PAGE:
How to Set up Two TVs in the Same Room

How to actually accomplish a dual TV setup

This article will lay out how to set up multiple TVs to show the same signal. All you need to do is connect two or more screens to the same signal source. 

How Do I Set Up Multiple TVs?

The parts to do this will be available at most online retailers and stores with an electronics section. You'll only need cables and a signal splitter. If you have a clear line of sight between the two TVs that's unlikely to be broken, consider using a wireless transmitter to keep cable tangles to a minimum.

  1. Check the input ports on the TVs you want to connect. Most modern televisions will have at least one HDMI port. These instructions will use that as an example, but the basic idea holds for any A/V port.

  2. Plot out where you want your TVs to be in the room and measure the distance from the TV to your signal source. Doing this will tell you how long your cable should be.

    If you're looking to use a streaming box, such as a Roku, as your signal source, consider placing it in a more central location, such as on the wall between the two TVs. You'll be able to use shorter cables and have a neater arrangement.

  3. Place the TVs, connecting them to power sources and any other signal sources, such as game consoles, that you might want to use on only one TV.

  4. Connect an HDMI splitter to your signal source at the HDMI Out port on the device.

  5. Connect each cable to the TVs and power them up one at a time, noting which input you use. Use the remote included with your TV or the "source" button on the side to set it to the appropriate HDMI input.

    Put each TV on mute or turn the volume as low as possible before setting it to the proper source. Doing this limits blaring audio and other annoyances.

  6. Configure the other settings of each TV as needed.

Why Set up Multiple TVs in the Same Space?

There are a couple of reasons you might consider doing this at home. One is that it gives you more ports to connect other signal sources to, so for example, you could set up a private gaming area on one side of the room for when others want to watch TV instead while setting both TVs to your cable box when the game’s on, and guests are over.

In other cases, you might want to stream a specific video, like a baby monitor or security camera, to locations all over your house without checking your phone constantly. It can also be an excellent way to monitor what children watch without walking back into the room.

Troubleshooting Multiple TVs

Once your TVs are up and running, there are a few common problems you’ll likely need to resolve.


Most remote controls still use infrared “blasters” to send commands, which viewers must point directly at the signal source. This setup can be inconvenient among multiple TVs. 

  • For streaming boxes connected to your Wi-Fi, use a remote app on your phone or your tablet.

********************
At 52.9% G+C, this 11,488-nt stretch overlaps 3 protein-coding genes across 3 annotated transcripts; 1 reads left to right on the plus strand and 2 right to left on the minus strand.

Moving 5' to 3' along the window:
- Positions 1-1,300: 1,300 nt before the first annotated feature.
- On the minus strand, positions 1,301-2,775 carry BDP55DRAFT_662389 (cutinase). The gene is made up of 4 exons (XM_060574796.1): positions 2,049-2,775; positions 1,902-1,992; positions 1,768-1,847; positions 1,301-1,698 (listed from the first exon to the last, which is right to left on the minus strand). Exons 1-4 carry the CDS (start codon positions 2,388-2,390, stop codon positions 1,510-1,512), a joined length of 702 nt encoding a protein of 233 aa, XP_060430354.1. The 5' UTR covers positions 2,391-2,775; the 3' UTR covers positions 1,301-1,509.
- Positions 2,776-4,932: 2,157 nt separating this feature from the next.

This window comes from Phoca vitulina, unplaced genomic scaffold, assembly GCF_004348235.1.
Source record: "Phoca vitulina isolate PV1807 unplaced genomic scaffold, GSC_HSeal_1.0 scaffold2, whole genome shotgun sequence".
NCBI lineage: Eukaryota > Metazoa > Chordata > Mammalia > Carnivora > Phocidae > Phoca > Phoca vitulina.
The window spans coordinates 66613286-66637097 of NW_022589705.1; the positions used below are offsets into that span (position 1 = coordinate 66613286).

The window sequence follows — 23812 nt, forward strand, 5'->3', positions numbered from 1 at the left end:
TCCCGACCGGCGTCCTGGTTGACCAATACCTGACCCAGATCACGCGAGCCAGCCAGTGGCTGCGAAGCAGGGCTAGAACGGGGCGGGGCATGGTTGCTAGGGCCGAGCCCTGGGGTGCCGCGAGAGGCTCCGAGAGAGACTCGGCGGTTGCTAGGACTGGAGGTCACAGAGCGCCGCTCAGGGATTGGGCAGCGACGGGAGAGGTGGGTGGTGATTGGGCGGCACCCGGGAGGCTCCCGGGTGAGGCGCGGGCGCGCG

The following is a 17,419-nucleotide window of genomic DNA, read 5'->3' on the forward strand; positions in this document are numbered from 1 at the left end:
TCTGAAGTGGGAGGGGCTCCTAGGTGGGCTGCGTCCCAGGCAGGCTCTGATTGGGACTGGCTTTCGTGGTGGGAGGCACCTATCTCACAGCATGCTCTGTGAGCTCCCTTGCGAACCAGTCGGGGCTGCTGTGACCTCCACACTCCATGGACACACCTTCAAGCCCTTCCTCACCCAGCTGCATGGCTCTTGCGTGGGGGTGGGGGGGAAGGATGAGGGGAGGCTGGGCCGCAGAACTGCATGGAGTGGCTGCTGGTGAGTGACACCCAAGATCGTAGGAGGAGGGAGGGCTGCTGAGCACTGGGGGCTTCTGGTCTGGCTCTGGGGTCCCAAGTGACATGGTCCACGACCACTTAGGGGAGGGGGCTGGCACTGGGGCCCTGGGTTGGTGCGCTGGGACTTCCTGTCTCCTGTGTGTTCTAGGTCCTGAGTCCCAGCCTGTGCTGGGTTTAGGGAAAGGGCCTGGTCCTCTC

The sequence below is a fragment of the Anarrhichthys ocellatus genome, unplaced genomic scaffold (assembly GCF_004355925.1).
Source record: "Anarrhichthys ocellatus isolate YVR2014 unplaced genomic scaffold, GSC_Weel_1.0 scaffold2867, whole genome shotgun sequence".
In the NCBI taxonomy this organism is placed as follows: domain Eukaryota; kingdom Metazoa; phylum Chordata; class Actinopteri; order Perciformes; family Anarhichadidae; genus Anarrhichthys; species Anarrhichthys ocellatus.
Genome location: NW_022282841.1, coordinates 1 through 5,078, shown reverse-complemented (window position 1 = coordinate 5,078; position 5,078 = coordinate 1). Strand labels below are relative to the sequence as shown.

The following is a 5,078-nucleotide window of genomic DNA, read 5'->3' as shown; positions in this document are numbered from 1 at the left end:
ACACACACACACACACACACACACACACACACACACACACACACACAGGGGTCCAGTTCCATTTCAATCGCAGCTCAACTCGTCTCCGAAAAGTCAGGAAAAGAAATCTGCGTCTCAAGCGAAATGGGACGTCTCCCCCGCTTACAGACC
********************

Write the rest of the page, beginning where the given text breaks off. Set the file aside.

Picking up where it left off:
• For cable boxes, consider relocating the box to a convenient place to point your remote during parties or upgrading to a universal remote that uses voice commands or Wi-Fi to control your TV. You also might want to consider “pairing” your remote with each TV so you can tweak individual settings without needing to find a specific remote.

Poor Video Quality

Especially over very long distances, 25 feet or more, you may notice a drop in video quality. A signal will degrade as it travels over a cable due to the material's resistance in the cable itself.

  • Optical HDMI cables will offer lower resistance for distances over 25 feet to 50 feet.
  • Use active HDMI cables for distances of up to 100 feet. These amplify the signal using electronics built into the cable.
  • For longer distances, use HDMI extenders. These are converters where you connect a short HDMI cable to your splitter and another to your receiver, connect the extenders to the cables, and then connect the two extenders using an Ethernet cable.

Delayed, Blaring, Or Muddy Audio

If you have both TVs in the same room, you might notice a slight delay between the two, that the audio is hard to discern, or just that it’s too much sound in too small a space. 

  • In smaller spaces, mute one TV and use the other for sound. 
  • For larger spaces, connect a separate sound system to your signal source, such as a cinema audio system or a soundbar. You can also stream audio to multiple wireless speakers through a transmitter, allowing you to configure the audio setup to your liking.
  • How can I control two Vizio TVs in one room with separate remotes?

    Vizio remote controls are widely compatible with Vizio TV models and lack coding to a specific TV. To avoid inadvertently controlling one TV with the other TV's remote, use the SmartCast mobile app as a remote instead. Pair both devices by tapping Add Device and selecting the TV you'd like to control from the Devices drop-down menu.

  • How can I set up two pairs of headphones with my Samsung TV?

    You could connect a Bluetooth adapter with your TV to use both sets of headphones at once. Plug the Bluetooth transmitter into your TV > put your headphones and adapter in pairing mode > and use the controls on the adapter to use one set or both headphones simultaneously.

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